Brodeck’s Report – Philippe Claudel

Just over a week ago the Not The TV Book Group (or NTTVBG) had our very first book discussion on Brodeck’s Report by Philippe Claudel over at Dovegreyreader. The discussion was wonderful with people popping back and forth and who can say no to a book group where you can vanish briefly to watch Dancing on Ice/Come Dine With Me/The Rugby and then pop back, catch up and continue? I will pop the link for the discussion below first though here are my thoughts (you will probably see we all do this about a week after the NTTVBG on our own blogs if we weren’t hosting) on the very first NTTVBG book…

Brodeck’s Report is pretty much two stories within one narrative. Brodeck lives in a French village, possibly not too far away from German borders, where he collects data about the natural environment and writes reports for the government. However soon he is asked by the men of the town to write a very different report. One day the Anderer or ‘The Other’, a stranger, arrives into the town tensions rise and the locals decided he should never leave the town again and so Brodeck is given the task of and chronicling the change in the village since the Anderer arrived leading up to his murder by the locals, something they believe they had to do, but Brodeck isn’t so sure.

“Night has the curious power of changing most everyday things, the simplest faces. And sometimes it does not so much change them as reveal them, as if bringing out the true natures of landscapes and people by shrouding them in black. The reader may shrug off everything I am saying here. He may think I am describing childish fears , or embellishing a novel. But before judging and condemning, one must imagine the scene: that man, come from nowhere – for he really did arrive out of the blue, as Vurtenhau said (now and again Vurtenhau enunciates a few truths amid a great mass of idiocy) – as I was saying, one has to imagine that fellow, dressed like a character from another century, with his unusual beasts and his imposing baggage, entering our village which no stranger had entered for years, and more over arriving just like that, without any ado, with the greatest of ease. Who would not have been a little afraid?”

As Brodeck types his reports a second narrative of his life starts to tumble in between the tale of the stranger’s arrival in the village. It is the tale of Brodeck himself, of how he came to the village, of his time in a camp during an unnamed war and of people coming to terms with the affect effects of war and the legacy it leaves behind. In fact the more that Brodeck types the more he comes to almost empathise with the Anderer and question the locals, something which it would be very unwise to do as one of the villagers hints when discussing his pigs (this scene really, really unnerved me)…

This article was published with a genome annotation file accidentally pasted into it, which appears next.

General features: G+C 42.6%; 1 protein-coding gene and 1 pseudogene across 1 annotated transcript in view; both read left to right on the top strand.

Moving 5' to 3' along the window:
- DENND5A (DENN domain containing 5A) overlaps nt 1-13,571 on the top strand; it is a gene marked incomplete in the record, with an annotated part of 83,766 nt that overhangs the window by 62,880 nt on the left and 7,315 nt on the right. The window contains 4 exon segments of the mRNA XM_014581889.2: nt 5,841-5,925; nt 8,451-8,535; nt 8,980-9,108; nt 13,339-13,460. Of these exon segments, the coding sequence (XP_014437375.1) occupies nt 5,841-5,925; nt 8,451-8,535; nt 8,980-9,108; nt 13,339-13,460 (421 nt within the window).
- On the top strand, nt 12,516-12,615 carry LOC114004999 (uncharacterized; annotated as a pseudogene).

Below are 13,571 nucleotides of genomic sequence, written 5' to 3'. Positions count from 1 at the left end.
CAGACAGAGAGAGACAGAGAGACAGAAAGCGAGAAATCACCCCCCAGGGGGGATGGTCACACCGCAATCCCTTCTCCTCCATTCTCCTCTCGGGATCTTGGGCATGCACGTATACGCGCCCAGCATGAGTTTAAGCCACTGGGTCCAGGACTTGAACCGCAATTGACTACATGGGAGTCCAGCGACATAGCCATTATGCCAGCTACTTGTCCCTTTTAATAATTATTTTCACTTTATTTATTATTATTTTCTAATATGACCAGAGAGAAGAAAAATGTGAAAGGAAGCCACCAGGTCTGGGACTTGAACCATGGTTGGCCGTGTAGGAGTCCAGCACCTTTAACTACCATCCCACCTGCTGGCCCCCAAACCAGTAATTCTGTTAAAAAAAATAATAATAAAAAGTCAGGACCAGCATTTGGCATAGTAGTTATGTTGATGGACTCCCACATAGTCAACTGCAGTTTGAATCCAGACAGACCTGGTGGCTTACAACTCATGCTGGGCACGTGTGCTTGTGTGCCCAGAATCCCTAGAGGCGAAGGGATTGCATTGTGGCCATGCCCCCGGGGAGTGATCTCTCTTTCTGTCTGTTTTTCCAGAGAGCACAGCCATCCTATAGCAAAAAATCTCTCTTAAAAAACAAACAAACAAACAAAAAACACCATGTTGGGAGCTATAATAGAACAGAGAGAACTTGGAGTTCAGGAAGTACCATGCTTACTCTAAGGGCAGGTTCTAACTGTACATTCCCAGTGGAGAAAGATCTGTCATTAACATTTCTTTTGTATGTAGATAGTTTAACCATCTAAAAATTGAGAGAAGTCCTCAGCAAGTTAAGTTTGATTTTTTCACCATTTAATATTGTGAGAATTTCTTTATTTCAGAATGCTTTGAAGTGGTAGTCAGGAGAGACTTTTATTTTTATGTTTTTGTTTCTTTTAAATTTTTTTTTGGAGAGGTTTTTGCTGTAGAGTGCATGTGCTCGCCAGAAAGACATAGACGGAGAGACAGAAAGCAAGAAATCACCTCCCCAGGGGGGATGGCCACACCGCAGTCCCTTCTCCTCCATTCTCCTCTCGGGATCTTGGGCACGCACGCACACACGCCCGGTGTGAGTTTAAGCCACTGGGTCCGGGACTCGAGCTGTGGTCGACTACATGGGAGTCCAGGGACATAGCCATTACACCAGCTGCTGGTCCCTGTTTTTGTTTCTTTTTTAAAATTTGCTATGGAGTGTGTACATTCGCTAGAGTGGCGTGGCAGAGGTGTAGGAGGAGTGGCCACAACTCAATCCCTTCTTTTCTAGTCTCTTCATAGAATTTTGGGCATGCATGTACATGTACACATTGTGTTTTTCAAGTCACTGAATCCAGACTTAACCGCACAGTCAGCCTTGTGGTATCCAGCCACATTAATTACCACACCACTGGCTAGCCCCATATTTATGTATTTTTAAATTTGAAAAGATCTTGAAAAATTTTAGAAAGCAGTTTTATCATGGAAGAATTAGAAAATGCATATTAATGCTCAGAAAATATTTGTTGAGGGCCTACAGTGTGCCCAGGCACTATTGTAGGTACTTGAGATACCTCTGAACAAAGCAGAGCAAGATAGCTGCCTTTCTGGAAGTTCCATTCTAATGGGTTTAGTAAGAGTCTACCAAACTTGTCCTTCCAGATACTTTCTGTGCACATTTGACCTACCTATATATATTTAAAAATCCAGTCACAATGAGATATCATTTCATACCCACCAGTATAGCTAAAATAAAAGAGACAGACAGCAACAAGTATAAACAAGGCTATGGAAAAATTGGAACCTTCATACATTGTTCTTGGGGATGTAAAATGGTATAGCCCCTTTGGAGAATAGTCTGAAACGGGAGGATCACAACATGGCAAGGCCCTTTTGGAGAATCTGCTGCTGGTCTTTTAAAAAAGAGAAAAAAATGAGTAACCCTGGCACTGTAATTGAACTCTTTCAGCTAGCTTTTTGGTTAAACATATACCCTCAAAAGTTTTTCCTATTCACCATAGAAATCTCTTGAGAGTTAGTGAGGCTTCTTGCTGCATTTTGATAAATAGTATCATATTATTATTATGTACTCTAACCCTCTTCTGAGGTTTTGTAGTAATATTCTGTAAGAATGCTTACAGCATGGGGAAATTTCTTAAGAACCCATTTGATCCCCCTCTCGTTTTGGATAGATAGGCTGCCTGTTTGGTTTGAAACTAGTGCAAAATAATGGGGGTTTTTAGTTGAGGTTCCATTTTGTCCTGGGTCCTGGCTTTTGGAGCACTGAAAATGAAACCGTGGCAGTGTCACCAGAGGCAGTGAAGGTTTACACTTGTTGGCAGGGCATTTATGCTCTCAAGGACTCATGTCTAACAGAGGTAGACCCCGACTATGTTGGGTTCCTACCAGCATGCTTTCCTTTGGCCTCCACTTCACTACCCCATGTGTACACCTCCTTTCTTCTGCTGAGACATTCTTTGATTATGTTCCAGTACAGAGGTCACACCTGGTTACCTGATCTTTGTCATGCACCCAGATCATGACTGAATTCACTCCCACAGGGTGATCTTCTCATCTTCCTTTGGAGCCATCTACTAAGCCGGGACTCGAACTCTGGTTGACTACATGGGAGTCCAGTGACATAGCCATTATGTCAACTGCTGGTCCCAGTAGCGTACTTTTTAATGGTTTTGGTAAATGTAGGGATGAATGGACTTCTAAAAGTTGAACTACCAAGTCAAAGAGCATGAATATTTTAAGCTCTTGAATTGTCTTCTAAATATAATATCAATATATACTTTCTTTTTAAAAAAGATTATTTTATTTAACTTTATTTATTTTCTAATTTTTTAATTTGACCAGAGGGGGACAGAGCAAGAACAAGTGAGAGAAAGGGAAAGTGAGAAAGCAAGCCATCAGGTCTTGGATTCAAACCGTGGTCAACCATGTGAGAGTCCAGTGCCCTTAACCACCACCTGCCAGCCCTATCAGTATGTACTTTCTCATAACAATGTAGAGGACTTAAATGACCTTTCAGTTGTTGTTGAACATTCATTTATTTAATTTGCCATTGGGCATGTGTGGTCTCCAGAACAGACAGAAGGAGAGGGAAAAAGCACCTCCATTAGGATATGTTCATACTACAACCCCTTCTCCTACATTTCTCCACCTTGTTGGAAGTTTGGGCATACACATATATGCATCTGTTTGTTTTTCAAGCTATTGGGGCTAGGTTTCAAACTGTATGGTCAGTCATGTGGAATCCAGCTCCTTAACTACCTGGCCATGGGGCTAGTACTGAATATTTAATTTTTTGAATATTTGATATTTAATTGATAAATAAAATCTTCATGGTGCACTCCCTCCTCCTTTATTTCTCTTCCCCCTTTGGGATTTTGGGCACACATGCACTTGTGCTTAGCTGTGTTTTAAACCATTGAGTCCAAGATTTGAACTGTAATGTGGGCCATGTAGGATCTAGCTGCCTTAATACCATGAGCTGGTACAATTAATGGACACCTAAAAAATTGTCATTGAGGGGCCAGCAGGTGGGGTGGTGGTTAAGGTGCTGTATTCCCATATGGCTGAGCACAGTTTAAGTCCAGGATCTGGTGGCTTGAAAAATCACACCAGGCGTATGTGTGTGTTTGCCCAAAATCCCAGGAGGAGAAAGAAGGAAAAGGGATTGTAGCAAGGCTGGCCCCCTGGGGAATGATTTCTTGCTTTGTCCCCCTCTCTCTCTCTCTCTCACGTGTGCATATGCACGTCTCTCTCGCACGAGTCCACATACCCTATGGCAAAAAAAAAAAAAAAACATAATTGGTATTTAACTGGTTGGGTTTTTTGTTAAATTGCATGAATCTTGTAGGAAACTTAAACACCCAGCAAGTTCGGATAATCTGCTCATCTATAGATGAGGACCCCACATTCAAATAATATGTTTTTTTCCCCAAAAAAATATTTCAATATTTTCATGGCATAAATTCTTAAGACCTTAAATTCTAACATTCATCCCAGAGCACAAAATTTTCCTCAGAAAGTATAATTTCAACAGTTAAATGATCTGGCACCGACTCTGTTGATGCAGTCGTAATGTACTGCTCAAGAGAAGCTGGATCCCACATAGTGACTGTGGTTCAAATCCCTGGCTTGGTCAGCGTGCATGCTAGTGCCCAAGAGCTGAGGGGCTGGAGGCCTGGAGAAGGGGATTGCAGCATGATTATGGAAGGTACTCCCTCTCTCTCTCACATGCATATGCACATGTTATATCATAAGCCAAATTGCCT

“They’re capable of eating their own brothers, their own flesh. It wouldn’t bother them at all – to them, it’s all the same. They chew it up, they swallow it down, they shit it out, and then they start all over again, ad infinitum. They’re never sated. And to them everything tastes good. Because they eat everything, Brodeck, without question. Everything. Do you understand whatI am telling you? They leave nothing behind, no trace, no proof. Nothing. And they don’t think, Brodeck, not them. They know nothing of remorse. They live. The past is unknown to them. They’ve got the right idea, don’t you think?”

I think many people once they see ‘murder’ in a blurb think that the book is instantly a crime novel it’s not the case with this book. I found it more of a dark and slightly sinister fairytale/fable if it had to be categorised. I thought Claudel’ writing was wonderful; it’s very, very atmospheric and at times can be most chilling. I did have a small issue with the typeface but that’s nothing to do with the author.